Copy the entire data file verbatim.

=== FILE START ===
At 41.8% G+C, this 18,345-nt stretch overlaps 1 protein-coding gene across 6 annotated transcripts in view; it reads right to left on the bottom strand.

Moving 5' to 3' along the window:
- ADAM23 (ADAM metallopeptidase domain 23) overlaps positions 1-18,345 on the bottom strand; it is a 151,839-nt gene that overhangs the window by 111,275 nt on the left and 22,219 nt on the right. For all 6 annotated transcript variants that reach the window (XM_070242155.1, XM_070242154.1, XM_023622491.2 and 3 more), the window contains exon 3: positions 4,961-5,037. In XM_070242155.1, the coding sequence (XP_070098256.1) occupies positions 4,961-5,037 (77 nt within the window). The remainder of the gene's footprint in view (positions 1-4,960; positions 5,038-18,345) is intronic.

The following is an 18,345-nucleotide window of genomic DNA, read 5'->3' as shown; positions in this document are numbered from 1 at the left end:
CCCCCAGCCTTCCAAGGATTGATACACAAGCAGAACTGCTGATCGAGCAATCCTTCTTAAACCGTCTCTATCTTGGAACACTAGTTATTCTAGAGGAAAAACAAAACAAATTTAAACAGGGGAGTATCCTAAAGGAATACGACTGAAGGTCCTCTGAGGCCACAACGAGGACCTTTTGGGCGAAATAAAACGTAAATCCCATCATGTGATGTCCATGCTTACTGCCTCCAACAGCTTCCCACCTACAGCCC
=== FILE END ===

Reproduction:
At 41.8% G+C, this 18,345-nt stretch overlaps 1 protein-coding gene across 6 annotated transcripts in view; it reads right to left on the bottom strand.

Moving 5' to 3' along the window:
- ADAM23 (ADAM metallopeptidase domain 23) overlaps positions 1-18,345 on the bottom strand; it is a 151,839-nt gene that overhangs the window by 111,275 nt on the left and 22,219 nt on the right. For all 6 annotated transcript variants that reach the window (XM_070242155.1, XM_070242154.1, XM_023622491.2 and 3 more), the window contains exon 3: positions 4,961-5,037. In XM_070242155.1, the coding sequence (XP_070098256.1) occupies positions 4,961-5,037 (77 nt within the window). The remainder of the gene's footprint in view (positions 1-4,960; positions 5,038-18,345) is intronic.

The following is an 18,345-nucleotide window of genomic DNA, read 5'->3' as shown; positions in this document are numbered from 1 at the left end:
CCCCCAGCCTTCCAAGGATTGATACACAAGCAGAACTGCTGATCGAGCAATCCTTCTTAAACCGTCTCTATCTTGGAACACTAGTTATTCTAGAGGAAAAACAAAACAAATTTAAACAGGGGAGTATCCTAAAGGAATACGACTGAAGGTCCTCTGAGGCCACAACGAGGACCTTTTGGGCGAAATAAAACGTAAATCCCATCATGTGATGTCCATGCTTACTGCCTCCAACAGCTTCCCACCTACAGCCC